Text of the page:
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The digital revolution is letting us down. Here’s how we change that

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digital_revolution

As you’ve probably heard before, we’re in the middle of a digital revolution. Slowly we’re also beginning to realize that this smart new world is out of control. As the Cambridge Analytica scandal made clear, our privacy is being invaded and we know that many of our jobs are threatened by automation. But there’s no turning back the clock. How do we navigate and secure ourselves for this unsecure future?

Andrew Keen is the author of several books criticizing the rise of the internet and digital technology. Among them are, “The internet is not the answer” and “Cult of the amateur”.

For many years Keen was seemingly a lone wolf in his skepticism, but the general fascination with the internet and its smart inventions is rapidly fading. Just like Keen has been doing for years, people are beginning to worry.

He realized that now was the time to shift focus from highlighting the problems to fixing them instead. His newest book was released earlier this year and is called “How to fix the future”.

Five tools to tame the revolution

“As I see it, there are five tools we can use to take control of the current situation,”
Keen explains to me
“and these are regulation, innovation, education, social responsibility and conscious consumerism.”

According to Keen, these tools are not new to this situation. These are also tools that were used to make sense of the changed and disrupted world following the industrial revolution.

Governments need to regulate the tech-giants from invading and exploiting our privacy. Consumers need to take conscious choices and demand better quality products. Wealthy and influential people should invest their money in fixing what their contribution to the digital revolution broke. We need to change our ways of thinking of education, so it prepares us for a future that doesn’t need the skills we currently possess. And lastly, we need to learn how to innovate within these frames, without being invasive and exploitative.

This might sound like an overwhelming mouthful. How is it feasible? Keen explains that these are not things that you can just plan out. They happen organically. But focusing on them and stressing them is key to understand how skewed things really are today.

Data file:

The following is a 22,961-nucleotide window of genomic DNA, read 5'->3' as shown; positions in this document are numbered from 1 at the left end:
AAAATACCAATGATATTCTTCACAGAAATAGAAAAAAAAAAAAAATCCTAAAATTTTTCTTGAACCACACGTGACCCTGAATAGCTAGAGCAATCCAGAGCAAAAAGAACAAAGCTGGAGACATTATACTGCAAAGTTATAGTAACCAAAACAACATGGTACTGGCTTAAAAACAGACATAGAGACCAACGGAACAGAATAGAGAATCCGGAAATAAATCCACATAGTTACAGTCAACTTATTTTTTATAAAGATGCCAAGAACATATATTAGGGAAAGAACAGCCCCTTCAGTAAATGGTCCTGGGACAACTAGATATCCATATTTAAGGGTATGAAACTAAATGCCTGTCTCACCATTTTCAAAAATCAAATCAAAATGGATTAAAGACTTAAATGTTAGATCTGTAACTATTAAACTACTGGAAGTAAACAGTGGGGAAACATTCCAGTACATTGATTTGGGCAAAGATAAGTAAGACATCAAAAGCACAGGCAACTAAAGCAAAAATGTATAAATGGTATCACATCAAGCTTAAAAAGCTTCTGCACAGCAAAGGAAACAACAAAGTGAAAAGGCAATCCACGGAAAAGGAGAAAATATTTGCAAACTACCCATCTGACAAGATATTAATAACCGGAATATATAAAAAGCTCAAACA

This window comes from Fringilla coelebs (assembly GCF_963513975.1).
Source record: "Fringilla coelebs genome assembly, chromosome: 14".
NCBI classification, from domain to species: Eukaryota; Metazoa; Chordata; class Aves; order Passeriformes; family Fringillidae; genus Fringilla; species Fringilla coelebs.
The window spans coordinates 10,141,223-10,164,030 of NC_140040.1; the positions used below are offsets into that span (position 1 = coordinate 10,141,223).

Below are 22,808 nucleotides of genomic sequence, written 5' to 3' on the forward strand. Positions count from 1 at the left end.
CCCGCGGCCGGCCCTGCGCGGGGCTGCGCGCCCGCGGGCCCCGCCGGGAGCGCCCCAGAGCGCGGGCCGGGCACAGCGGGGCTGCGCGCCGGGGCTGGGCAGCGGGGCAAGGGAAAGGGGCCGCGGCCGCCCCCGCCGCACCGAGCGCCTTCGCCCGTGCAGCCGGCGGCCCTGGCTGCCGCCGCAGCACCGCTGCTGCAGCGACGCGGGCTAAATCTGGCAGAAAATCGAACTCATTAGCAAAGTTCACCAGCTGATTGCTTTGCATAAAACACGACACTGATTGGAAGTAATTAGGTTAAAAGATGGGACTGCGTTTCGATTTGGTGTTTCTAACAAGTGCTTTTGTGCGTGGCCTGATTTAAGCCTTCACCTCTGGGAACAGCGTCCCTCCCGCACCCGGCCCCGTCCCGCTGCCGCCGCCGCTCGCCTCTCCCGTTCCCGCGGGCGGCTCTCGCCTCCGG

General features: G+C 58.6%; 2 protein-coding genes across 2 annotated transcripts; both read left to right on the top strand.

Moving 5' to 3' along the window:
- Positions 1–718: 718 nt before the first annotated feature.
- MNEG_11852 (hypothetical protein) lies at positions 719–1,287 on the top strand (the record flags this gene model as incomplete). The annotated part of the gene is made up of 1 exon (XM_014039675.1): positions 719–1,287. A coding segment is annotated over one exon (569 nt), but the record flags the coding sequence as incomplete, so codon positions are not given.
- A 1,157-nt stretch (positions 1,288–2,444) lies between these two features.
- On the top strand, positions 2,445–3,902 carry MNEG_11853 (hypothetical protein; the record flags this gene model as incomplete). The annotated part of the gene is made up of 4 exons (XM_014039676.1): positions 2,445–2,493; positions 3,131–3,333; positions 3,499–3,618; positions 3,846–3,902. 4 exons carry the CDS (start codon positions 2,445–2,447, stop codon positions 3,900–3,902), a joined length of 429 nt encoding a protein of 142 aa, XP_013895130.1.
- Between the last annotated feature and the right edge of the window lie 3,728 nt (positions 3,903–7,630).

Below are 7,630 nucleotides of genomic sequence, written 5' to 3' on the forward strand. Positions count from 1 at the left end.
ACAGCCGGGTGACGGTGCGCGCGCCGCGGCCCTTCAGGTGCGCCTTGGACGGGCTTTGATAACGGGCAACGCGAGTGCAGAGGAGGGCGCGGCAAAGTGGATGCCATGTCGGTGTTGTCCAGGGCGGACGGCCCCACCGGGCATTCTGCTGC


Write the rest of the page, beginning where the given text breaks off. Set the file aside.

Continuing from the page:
What is happening?

The last year Keen has been traveling around the world to see what is or isn’t being done to secure us for the future.

On his travels, he has done hundreds of interviews with people from all over the world. From understanding Estonia’s way of governing their country digitally to looking at Finland’s innovative education system and talking to the EU commissioner of competition, Margrethe Vestager.

All this work, Keen explains, is contributing to securing our future.

“These are all countries that are doing something real and responsible. It’s innovative, whilst being regulative at the same time.”

So, some of the five tools are being used correctly in some places in the world. Finland’s education model, Estonia’s innovation model, and EU’s regulation model are all examples of how Keen believes we can secure the future. But what about conscious consumerism and social responsibility?

Here there still is work to be done, according to Keen.

I think especially consumers need to grow up. They’ve been spoiled into believing that products can be both good, free and un-exploitative, which is of course completely false.

According to Keen, consumers of digital products should draw inspiration from the food industry. Demand for higher quality food products, such as organic and local produce has increased in recent years, and this is due to consumers making conscious demands. Keen would like consumers of digital products to make similar demands. When something seems too good to be true, it always is, he emphasizes.

Analog values in a digital world

Stories are breaking every day about bigger and smaller scandals from the world of tech, and when this is the norm, it can be easy to shrug your shoulders and accept that surveillance and insecurity is an inevitable part of our future.

But Keen remains positive. In his opinion, the young generation are the ones who will see through the smart lights that are blinding everyone else.

Young people want quality. Studies show that they are the ones that are the most willing to pay for their content. They’re the ones rediscovering vinyl music and the beauty of handwriting. I think they’re the ones who really will understand what privacy means. I think privacy will turn out to be one the biggest analog values of the 21st century. So I’m extremely hopeful for the young generation.